Researchers at the Institute of Biotechnology (IBt) of Universidad Autónoma de México (UNAM) have created a promising plant-based anti-inflammatory to treat obesity and Alzheimer’s.
Using extracts from the Malva parviflora the researchers have shown that the drug is effective in mice to combat the inflammatory process that occurs in these chronic degenerative diseases.
Inflammation is a natural response of the body to different pathogens. It helps to create an adequate immune response and it can also help repair tissue damaged by trauma.
This process is essential for the body to return to homeostasis (self-regulation phenomenon) once it has eliminated the pathogen or repaired the tissue. On the other hand, we now we know that low-tone chronic inflammation is a common factor in many chronic degenerative diseases. Martín Gustavo Pedraza Alva, researcher at the Institute of Biotechnology reminds us that it is therefore important to understand this process at a molecular level – how this process begins and how we could regulate it.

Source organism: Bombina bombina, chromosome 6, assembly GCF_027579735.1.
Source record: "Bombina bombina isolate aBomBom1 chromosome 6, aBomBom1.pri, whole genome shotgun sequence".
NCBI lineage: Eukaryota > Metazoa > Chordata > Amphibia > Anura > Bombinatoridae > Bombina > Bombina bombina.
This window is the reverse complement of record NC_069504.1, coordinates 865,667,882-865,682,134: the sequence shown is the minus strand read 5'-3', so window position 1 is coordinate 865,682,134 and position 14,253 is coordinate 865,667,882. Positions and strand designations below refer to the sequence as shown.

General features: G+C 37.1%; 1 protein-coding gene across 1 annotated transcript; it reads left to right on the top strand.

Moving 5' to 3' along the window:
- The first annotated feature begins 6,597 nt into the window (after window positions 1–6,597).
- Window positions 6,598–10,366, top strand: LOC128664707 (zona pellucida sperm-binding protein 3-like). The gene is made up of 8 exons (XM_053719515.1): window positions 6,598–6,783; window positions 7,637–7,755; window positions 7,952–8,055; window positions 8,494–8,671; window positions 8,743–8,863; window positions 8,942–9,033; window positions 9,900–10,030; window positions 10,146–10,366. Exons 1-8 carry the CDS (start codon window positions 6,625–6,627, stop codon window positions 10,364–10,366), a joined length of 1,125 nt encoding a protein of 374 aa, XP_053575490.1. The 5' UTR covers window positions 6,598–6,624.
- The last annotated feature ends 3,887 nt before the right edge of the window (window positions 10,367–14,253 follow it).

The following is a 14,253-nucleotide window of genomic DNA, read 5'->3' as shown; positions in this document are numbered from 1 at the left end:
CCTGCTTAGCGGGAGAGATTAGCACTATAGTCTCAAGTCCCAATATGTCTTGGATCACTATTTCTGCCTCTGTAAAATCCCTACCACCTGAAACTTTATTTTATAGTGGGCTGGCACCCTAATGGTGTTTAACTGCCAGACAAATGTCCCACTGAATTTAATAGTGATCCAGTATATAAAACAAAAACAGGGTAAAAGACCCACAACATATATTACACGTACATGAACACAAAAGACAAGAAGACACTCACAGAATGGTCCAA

Together with Leonor Pérez Martínez, Pedraza Alva are part of the Neuroimmunobiology Consortium in the IBt Department of Molecular Medicine and Bioprocesses, where they use mice with obesity and Alzheimer’s for their modelling. The researcher pointed out that they are working with the Malva parviflora plant, from which they prepare an extract that is tested in models of Alzheimer’s and obesity.
Administering this hydroalcoholic extract delays the appearance of the marks of the disease. The animals that receive it maintain their cognitive capacity, decrease the accumulation of senile plaques and all the inflammation markers are diminished within the central nervous system, he said.
In mice that were given a high-fat diet, which normally develop insulin resistance and glucose intolerance, the Malva parviflora extract prevented glucose metabolism disorders and maintained their sensitivity to insulin and glucose tolerance.
A Malva parviflora´s fraction prevents the deleterious effects resulting from neuroinflammation. DOI: 10.1016/j.biopha.2019.109349 https://pubmed.ncbi.nlm.nih.gov/31545221/